Yeung thinks the HA has not effectively used its budget, which reached a total of HK$36.8 billion in the 2011-2012 fiscal year, amounting to around two percent of the city’s GDP in 2010. “HA puts a large share of its budget on increasing non-urgent services like plastic surgery and renovating hospital buildings,” says Yeung. “Meanwhile, the busiest departments can’t get enough money to promote more doctors. I’m not saying those services are unnecessary but our society should really have a real discussion about the focus of the public hospital system.”
In an emailed reply to Time Out, a spokesperson for HA admits to a ‘critical situation of its doctor manpower shortage’ but stresses various methods employed to keep doctors from leaving, such as enhancing professional training and providing better ‘promotion prospects and remuneration packages’. However, Yeung tells Time Out that in 2010 the authority cancelled several positions for promotion at public hospitals in the New Territories West cluster (Hong Kong’s public hospitals are geographically organised into seven clusters), including Tuen Mun. The reasons were due to limited budgets, he claims.
The New Territories West hospital cluster, along with New Territories East and Kowloon East, has a relatively longer waiting list than most other hospitals. According to statistics from HA, the median waiting time of non-urgent outpatients in the Kowloon East cluster is 60 weeks, compared to just seven weeks in the Hong Kong West cluster.
Leung Ka-lau, a legislative councillor, believes the difference in waiting times shows an imbalanced allocation of resources. “HA doesn’t distribute its resources according to the patient-doctor ratio in different clusters,” says Leung. “So far we still remain in the dark about the standards HA take when distributing resources.” HA declined to comment on its resource allocation system.
According to a report discussed at a recent meeting of the Legislative Council health services panel, serious medical errors occurred between October 2010 and September 2011. Although there is no direct link between the shortage of doctors and increasing medical errors, research conducted in 2011 by the Frontline Doctors Union shows that about 80 percent of the 700 interviewed public hospital doctors admitted that their medical judgements had been affected by ‘overworking’, with a further 40 percent saying they had made ‘medical mistakes’ due to long working hours.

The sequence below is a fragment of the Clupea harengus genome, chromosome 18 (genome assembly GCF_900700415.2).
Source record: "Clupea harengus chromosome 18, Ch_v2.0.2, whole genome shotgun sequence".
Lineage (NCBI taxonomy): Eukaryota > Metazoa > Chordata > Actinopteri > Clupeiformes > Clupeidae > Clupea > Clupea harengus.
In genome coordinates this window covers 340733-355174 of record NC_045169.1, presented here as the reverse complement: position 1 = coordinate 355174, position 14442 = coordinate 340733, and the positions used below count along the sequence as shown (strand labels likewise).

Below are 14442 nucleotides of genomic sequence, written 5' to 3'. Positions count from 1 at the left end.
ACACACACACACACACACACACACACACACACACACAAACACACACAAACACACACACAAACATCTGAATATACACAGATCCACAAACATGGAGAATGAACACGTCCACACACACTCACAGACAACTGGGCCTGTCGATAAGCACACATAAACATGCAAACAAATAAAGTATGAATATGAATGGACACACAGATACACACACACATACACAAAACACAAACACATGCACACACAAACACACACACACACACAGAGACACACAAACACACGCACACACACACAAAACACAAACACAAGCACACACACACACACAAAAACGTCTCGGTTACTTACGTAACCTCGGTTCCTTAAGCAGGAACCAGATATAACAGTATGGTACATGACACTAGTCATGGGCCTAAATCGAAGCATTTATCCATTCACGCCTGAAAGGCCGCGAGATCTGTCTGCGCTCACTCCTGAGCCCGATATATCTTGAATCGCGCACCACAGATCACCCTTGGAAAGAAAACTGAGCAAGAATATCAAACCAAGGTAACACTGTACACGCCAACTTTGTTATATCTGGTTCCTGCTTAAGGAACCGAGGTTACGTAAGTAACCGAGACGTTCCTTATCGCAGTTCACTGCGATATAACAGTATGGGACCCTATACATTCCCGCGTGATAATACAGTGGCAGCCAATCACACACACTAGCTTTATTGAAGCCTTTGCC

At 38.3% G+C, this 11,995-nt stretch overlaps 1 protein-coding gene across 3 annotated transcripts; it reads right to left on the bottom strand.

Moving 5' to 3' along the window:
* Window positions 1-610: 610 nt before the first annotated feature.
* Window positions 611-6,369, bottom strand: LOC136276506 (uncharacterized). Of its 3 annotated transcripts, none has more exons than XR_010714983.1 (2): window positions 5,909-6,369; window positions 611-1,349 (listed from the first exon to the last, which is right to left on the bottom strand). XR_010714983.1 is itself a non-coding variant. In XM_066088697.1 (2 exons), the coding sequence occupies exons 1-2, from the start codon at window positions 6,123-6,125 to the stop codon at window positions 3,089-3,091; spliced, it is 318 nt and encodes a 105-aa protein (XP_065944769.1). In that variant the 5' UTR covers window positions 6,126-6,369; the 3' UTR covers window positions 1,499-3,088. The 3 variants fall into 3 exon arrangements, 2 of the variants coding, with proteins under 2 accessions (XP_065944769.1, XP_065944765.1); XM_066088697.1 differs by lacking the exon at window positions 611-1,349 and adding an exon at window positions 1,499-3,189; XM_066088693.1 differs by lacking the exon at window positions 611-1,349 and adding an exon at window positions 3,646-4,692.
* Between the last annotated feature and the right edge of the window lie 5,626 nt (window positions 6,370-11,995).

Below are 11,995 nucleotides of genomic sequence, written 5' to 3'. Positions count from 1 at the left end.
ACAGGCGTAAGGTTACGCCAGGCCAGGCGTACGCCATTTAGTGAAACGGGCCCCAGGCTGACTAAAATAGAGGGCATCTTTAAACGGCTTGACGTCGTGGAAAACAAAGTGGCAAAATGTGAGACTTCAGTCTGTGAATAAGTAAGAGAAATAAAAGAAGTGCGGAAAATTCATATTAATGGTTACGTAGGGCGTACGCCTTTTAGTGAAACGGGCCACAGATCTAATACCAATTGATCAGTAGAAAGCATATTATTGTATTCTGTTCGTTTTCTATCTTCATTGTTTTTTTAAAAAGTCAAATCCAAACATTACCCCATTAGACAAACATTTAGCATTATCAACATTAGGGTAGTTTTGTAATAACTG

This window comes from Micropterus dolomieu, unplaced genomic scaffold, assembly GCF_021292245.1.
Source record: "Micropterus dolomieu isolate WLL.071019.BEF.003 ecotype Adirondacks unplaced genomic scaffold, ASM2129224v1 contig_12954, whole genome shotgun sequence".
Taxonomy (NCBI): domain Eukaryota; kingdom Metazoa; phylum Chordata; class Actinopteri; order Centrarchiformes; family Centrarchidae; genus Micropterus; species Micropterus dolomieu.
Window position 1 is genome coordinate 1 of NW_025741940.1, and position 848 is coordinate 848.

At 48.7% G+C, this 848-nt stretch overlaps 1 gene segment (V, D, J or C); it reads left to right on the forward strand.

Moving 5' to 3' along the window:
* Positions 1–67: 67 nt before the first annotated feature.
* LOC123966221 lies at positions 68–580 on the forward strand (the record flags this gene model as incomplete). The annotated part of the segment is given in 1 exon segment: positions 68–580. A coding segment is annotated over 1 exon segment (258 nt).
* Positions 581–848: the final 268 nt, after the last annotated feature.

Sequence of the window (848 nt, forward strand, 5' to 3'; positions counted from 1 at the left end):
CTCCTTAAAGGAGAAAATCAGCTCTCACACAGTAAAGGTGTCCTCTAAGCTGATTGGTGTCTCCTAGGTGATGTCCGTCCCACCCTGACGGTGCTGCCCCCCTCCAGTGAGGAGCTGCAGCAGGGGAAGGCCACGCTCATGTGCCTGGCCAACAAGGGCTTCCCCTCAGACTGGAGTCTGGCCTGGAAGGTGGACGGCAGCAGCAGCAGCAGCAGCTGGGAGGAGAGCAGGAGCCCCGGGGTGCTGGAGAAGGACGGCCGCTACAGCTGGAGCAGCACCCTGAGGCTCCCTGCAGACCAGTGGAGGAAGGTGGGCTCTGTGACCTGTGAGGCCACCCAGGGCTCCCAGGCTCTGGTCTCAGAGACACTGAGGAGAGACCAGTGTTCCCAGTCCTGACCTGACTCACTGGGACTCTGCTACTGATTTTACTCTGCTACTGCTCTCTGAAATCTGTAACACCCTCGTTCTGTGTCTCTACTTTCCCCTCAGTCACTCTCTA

This month, to ease the pressure on public hospital doctors, nine non-local doctors were recruited by HA under limited registration and without a qualification examination. Selected from 160 applications by the Task Force of Limited Registration, these nine doctors were assigned to Tseung Kwan O Hospital, United Christian Hospital, Prince of Wales Hospital and Queen Mary Hospital. Six will serve in anesthesia departments, two in medicine, and one in A&E.
Dr Tse Hung-hing, former president of the Hong Kong Medical Association, opposes the recruitment.
“These doctors haven’t been trained in Hong Kong’s public hospitals,” Tse states. “They didn’t even take the examination. The one assigned to Tseung Kwan O Hospital’s A&E has never worked in A&E before. Recruiting them is putting Hong Kong’s citizens at risk.” Tse also calls the hiring of doctors from Commonwealth countries without examination ‘unfair and politically incorrect’, whereas doctors from mainland China and other non-Commonwealth countries have to take an examination to register in Hong Kong.
Terence Yuen Mang-ho, vice-president of the Frontline Doctors Union, says that while he ‘will not reject’ non-Hong Kong doctors without examination, some concerns remain. “In many other countries like Britain the standard working hours for doctors are 44 hours a week,” he states. “These doctors could easily get exhausted under Hong Kong’s long working hours and heavy workload.”